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Studying Public Medical Images from the Open Access Literature and Social Networks for Model Training and Knowledge Extraction

  • Henning MüllerEmail author
  • Vincent Andrearczyk
  • Oscar Jimenez del Toro
  • Anjani Dhrangadhariya
  • Roger Schaer
  • Manfredo Atzori
Conference paper
Part of the Lecture Notes in Computer Science book series (LNCS, volume 11962)

Abstract

Medical imaging research has long suffered problems getting access to large collections of images due to privacy constraints and to high costs that annotating images by physicians causes. With public scientific challenges and funding agencies fostering data sharing, repositories, particularly on cancer research in the US, are becoming available. Still, data and annotations are most often available on narrow domains and specific tasks. The medical literature (particularly articles contained in MedLine) has been used for research for many years as it contains a large amount of medical knowledge. Most analyses have focused on text, for example creating semi-automated systematic reviews, aggregating content on specific genes and their functions, or allowing for information retrieval to access specific content. The amount of research on images from the medical literature has been more limited, as MedLine abstracts are available publicly but no images are included. With PubMed Central, all the biomedical open access literature has become accessible for analysis, with images and text in structured format. This makes the use of such data easier than extracting it from PDF. This article reviews existing work on analyzing images from the biomedical literature and develops ideas on how such images can become useful and usable for a variety of tasks, including finding visual evidence for rare or unusual cases. These resources offer possibilities to train machine learning tools, increasing the diversity of available data and thus possibly the robustness of the classifiers. Examples with histopathology data available on Twitter already show promising possibilities. This article adds links to other sources that are accessible, for example via the ImageCLEF challenges.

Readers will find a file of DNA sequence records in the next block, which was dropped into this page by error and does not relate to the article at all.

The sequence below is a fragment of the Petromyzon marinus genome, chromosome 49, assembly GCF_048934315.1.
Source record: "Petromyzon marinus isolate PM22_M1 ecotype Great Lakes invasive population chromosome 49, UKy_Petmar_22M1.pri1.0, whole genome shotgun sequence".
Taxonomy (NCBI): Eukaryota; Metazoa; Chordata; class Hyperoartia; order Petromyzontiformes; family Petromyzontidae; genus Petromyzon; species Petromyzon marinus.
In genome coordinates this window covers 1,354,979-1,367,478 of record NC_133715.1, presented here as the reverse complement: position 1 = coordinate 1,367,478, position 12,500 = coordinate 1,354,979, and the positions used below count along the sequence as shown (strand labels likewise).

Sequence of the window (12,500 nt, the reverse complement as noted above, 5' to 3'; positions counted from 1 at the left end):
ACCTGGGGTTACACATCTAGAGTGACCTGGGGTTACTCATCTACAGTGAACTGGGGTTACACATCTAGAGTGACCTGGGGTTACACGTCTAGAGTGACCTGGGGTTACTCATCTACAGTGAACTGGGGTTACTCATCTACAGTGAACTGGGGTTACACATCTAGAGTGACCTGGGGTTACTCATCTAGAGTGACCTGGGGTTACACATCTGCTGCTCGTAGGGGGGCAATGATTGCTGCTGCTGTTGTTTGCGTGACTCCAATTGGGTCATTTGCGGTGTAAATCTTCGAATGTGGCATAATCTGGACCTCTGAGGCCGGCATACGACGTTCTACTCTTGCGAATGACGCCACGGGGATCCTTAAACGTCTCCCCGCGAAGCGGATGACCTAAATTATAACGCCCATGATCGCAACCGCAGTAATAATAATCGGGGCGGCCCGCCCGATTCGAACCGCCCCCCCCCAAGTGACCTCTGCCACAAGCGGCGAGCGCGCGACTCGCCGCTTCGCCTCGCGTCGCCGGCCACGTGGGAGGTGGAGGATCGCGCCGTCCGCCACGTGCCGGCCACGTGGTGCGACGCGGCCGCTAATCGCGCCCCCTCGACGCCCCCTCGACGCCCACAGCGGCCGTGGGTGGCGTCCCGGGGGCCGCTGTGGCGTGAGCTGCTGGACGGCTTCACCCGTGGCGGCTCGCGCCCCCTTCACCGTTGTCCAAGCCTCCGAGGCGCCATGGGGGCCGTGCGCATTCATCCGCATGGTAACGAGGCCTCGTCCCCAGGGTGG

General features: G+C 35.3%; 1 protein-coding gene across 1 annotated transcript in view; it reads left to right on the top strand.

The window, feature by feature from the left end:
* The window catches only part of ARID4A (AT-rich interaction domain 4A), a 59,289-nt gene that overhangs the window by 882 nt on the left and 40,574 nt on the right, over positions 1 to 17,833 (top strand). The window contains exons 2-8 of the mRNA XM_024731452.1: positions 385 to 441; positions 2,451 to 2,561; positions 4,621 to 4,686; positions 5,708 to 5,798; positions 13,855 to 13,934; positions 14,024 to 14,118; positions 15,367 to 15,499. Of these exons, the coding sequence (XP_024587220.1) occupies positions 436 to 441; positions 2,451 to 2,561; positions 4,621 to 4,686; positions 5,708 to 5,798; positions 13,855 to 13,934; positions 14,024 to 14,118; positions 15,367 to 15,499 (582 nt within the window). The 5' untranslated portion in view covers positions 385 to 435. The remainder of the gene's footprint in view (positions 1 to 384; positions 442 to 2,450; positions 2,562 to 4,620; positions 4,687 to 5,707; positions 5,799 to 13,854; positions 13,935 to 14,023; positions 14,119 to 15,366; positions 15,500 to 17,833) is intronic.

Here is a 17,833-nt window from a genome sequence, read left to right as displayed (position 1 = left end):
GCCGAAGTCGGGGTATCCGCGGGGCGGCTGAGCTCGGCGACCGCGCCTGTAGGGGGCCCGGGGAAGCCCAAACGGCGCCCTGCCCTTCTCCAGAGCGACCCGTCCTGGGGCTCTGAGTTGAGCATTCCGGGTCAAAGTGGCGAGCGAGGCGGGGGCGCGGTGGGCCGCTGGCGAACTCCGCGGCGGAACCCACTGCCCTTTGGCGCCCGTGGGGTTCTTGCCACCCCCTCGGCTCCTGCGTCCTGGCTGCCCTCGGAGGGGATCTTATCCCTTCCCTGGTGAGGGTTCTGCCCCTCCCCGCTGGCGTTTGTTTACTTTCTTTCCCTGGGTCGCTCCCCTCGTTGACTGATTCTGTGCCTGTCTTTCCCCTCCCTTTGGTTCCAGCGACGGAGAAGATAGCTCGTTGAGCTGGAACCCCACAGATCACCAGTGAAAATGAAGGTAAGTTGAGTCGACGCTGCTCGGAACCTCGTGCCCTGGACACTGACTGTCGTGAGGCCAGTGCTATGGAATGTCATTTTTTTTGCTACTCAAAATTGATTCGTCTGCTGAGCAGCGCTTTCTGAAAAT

Keywords

Medical imaging Biomedical literature Machine learning Training 

Notes

Acknowledgment

This work was partially funded by the EU H2020 ExaMode project (grant agreement 825292).

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Copyright information

© Springer Nature Switzerland AG 2020

Authors and Affiliations

  • Henning Müller
    • 1
    • 2
    Email author
  • Vincent Andrearczyk
    • 1
  • Oscar Jimenez del Toro
    • 1
  • Anjani Dhrangadhariya
    • 1
  • Roger Schaer
    • 1
  • Manfredo Atzori
    • 1
  1. 1.University of Applied Sciences Western Switzerland (HES-SO)SierreSwitzerland
  2. 2.University of GenevaGenevaSwitzerland

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